Continuous processing is very well-established in major petrochemical plants, but has not been widely adopted in the pharmaceutical sector. Instead, for decades, the traditional stirred tank with batch reactors has continued to be the mainstay of intermediate and ingredient pharmaceutical production. However, the increasing need for a more efficient use of reagents, solvents and energy while reducing waste, has led to a number of continuous reactors being developed that could be ideal for both fine chemical and pharmaceutical ingredient production.

Sanitary static mixers, which are designed with an alternating helical element string, can be table-top, which is a world away from processes ten-times their size. The flow division and radical mixing mechanism of this small mixer efficiently disperses and blends any fluid. They are ideal for making small quantities for testing or field trials, but are also capable of producing large volumes because of their continuous process.

Because of the plug-flow characteristics of the design, the self-cleaning element lends itself perfectly to sanitary processes. The process fluid is continuously and completely mixed within the pipeline, eliminating any gradients in temperature, velocity or concentration — without any moving parts or any additional maintenance requirements. Static mixers allow heat to get in and out very quickly, without the use of large, costly tanks, and can be supplied for peace of mind with American Society of Chemical Engineers (ASCE)-bioprocessing equipment (BPE)-compliant mixer and documentation.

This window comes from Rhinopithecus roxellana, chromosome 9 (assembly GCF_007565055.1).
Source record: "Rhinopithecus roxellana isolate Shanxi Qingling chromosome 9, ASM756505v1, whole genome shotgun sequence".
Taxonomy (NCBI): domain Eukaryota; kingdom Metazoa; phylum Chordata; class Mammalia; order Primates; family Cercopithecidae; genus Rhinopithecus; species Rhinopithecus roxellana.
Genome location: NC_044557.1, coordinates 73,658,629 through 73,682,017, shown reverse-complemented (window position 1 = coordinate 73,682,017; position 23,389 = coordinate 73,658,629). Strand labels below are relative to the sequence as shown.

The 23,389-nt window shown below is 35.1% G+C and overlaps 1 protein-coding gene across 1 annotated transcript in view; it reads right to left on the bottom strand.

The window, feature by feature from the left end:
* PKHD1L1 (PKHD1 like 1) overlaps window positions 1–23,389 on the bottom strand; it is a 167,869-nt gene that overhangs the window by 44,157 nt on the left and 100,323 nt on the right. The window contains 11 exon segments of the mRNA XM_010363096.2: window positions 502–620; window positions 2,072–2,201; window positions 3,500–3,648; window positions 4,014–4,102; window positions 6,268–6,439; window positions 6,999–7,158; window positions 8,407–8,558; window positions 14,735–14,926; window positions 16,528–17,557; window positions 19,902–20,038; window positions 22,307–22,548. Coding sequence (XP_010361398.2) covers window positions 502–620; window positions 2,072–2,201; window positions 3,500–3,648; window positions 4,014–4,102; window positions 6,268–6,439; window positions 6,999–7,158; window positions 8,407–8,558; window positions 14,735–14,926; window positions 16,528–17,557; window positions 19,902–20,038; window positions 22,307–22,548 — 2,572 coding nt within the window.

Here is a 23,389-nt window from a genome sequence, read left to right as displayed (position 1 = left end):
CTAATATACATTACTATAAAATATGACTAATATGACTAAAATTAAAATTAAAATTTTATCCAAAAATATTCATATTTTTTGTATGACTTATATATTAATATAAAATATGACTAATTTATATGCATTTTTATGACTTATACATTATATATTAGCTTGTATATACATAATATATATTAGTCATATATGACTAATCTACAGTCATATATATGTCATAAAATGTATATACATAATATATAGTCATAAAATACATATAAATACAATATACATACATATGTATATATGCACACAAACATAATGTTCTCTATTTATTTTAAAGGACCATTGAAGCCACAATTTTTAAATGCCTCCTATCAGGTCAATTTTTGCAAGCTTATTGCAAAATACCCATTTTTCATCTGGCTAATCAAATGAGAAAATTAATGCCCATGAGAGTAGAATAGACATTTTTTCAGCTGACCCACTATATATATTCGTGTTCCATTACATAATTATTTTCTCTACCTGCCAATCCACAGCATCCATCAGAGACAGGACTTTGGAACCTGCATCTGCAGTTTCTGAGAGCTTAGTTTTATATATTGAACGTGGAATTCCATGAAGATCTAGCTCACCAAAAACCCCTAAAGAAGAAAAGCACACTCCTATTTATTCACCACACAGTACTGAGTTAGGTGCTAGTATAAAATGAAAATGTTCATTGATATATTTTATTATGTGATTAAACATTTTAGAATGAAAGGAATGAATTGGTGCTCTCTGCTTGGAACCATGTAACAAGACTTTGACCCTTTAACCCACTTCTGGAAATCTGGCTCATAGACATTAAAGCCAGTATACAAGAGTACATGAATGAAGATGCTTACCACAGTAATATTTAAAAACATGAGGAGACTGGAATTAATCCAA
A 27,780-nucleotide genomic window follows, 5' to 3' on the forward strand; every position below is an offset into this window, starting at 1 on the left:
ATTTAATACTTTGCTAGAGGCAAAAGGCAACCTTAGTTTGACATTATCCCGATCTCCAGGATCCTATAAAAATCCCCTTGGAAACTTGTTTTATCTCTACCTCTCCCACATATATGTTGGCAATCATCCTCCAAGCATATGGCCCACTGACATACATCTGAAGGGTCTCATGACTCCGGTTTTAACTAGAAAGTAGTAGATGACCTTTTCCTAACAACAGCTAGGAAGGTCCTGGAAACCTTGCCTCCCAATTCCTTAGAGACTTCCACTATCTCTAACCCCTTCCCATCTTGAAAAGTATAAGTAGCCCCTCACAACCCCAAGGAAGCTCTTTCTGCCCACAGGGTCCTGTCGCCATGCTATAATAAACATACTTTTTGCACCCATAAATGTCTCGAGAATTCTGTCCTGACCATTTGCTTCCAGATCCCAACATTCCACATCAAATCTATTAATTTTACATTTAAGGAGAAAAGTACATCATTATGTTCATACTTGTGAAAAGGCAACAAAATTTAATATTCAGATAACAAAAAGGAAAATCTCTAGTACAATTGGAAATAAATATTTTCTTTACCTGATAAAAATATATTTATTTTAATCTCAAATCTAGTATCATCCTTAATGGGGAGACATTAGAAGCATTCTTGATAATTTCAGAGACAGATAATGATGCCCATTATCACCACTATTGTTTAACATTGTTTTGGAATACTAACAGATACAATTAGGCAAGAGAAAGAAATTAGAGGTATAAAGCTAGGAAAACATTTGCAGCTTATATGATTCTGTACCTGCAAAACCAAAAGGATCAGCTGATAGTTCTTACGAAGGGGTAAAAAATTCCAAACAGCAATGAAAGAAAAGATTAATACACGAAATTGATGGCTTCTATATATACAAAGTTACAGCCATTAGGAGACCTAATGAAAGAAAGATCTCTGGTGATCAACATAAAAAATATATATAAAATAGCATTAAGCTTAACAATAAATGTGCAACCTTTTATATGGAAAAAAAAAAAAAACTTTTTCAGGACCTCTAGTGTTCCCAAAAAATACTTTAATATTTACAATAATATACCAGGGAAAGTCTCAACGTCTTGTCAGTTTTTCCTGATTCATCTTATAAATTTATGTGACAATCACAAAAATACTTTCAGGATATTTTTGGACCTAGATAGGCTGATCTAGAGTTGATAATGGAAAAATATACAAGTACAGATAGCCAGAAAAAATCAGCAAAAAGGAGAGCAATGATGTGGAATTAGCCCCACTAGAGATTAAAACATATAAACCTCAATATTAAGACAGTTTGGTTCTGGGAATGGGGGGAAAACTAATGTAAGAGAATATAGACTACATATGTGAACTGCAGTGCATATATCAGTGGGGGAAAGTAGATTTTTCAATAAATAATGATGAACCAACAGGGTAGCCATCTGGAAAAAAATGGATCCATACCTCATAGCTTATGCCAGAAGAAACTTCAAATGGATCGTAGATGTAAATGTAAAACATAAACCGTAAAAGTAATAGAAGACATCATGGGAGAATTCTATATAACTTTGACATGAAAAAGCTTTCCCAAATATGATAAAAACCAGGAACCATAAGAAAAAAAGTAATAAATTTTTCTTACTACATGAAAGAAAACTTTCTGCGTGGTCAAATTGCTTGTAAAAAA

Static mixers are not designed small for the sake of it, and although suitable for trials, are not just confined to the laboratory or research centre. PI was found in our study to reduce impurity levels by up to 99%, reduce energy usage by 70% and reduce capital costs by 60%

Steel Price Crisis

The escalation of the price of steel has yet to have a significant effect on mixer specifications in the pharmaceutical industry, but there has been a steep rise in cost and availability of some of the key materials in stainless steel (Figures 1–7; Table 1). The price of molybdenum has increased by 96%, nickel by more than 20%, and chrome by 40% in the last year. The price of stainless steel has subsequently increased by almost 50%. The stainless steel mixers graded 316, which are widely used in food and chemical applications, may soon only become available to those willing to pay extortionate prices. Will the pharmaceutical industry look for alternative solutions and materials or bear the higher costs?